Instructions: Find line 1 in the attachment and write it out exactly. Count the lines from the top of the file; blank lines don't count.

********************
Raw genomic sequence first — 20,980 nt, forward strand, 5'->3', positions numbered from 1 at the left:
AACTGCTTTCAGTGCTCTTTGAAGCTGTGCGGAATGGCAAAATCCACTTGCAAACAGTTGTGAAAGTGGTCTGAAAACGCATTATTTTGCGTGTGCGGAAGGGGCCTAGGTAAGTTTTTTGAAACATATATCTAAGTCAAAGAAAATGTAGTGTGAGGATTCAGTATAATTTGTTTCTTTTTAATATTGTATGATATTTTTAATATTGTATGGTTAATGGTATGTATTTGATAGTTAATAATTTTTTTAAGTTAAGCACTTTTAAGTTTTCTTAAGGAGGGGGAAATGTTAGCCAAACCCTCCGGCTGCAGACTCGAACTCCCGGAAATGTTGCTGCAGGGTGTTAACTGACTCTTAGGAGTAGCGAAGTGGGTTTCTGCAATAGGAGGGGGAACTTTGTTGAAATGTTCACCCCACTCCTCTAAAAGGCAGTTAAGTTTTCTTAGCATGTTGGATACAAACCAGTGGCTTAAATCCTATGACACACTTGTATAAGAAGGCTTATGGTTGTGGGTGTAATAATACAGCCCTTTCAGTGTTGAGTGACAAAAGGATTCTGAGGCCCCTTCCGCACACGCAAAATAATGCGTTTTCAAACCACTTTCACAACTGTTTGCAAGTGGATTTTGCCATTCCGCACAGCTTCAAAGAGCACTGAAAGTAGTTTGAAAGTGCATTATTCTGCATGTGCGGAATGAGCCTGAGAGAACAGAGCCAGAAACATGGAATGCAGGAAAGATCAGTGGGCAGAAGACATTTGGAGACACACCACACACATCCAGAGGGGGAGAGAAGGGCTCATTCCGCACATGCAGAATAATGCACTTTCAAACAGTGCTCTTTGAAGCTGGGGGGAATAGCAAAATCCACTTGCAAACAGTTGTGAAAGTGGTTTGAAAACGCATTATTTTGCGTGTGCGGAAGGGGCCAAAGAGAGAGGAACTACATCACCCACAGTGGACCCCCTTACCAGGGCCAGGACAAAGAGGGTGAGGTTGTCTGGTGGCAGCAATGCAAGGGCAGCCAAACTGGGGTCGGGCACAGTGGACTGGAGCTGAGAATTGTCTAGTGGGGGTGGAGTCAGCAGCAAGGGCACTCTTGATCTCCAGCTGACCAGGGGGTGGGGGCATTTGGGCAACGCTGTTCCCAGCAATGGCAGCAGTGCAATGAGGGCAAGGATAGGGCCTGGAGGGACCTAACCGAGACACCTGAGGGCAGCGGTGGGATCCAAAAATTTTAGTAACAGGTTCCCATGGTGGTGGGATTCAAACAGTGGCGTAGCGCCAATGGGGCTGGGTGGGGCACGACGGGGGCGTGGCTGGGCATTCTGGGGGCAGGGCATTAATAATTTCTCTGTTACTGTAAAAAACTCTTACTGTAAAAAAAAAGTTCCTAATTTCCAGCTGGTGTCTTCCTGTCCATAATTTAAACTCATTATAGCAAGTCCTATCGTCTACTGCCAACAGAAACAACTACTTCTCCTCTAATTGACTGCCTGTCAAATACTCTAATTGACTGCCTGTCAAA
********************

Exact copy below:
Raw genomic sequence first — 20,980 nt, forward strand, 5'->3', positions numbered from 1 at the left: